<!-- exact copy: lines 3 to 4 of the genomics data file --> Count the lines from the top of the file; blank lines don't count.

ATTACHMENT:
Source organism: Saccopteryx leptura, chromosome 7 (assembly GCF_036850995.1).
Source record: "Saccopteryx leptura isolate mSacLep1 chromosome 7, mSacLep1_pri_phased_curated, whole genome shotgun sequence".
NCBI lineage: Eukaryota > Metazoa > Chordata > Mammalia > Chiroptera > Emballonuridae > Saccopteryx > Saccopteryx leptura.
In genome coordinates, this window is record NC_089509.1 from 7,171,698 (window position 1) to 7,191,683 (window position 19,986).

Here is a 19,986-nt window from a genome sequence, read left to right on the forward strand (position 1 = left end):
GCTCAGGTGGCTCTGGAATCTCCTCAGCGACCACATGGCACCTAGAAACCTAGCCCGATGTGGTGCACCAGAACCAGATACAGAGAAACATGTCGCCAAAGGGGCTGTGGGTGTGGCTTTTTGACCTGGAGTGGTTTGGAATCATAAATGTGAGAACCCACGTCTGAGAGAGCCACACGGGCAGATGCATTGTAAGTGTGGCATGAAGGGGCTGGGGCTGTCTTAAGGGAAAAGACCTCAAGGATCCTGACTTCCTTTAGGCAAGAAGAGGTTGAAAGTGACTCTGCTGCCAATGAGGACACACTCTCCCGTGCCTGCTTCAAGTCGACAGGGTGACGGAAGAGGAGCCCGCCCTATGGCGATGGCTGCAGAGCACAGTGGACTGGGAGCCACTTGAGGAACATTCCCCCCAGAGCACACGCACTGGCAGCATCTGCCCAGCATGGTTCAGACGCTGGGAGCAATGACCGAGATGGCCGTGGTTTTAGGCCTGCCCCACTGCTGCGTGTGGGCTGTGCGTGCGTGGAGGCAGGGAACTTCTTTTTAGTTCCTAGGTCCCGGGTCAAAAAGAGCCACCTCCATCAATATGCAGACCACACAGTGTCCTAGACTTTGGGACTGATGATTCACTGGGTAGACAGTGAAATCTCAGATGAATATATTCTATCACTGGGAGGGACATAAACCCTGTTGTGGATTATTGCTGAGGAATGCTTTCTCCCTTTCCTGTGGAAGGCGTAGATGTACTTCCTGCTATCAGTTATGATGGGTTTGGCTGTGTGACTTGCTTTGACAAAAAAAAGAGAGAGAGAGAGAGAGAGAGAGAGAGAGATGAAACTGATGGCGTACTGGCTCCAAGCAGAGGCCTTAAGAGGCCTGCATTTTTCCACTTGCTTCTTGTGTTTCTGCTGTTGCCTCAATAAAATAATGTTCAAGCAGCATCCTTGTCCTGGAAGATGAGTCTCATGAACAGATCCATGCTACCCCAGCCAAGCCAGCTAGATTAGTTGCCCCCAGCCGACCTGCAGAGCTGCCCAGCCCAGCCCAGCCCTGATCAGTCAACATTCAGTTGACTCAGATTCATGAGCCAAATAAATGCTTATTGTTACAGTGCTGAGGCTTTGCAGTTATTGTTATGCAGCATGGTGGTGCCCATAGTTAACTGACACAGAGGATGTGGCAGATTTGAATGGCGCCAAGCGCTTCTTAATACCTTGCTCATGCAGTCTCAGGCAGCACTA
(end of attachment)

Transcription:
NCBI lineage: Eukaryota > Metazoa > Chordata > Mammalia > Chiroptera > Emballonuridae > Saccopteryx > Saccopteryx leptura.
In genome coordinates, this window is record NC_089509.1 from 7,171,698 (window position 1) to 7,191,683 (window position 19,986).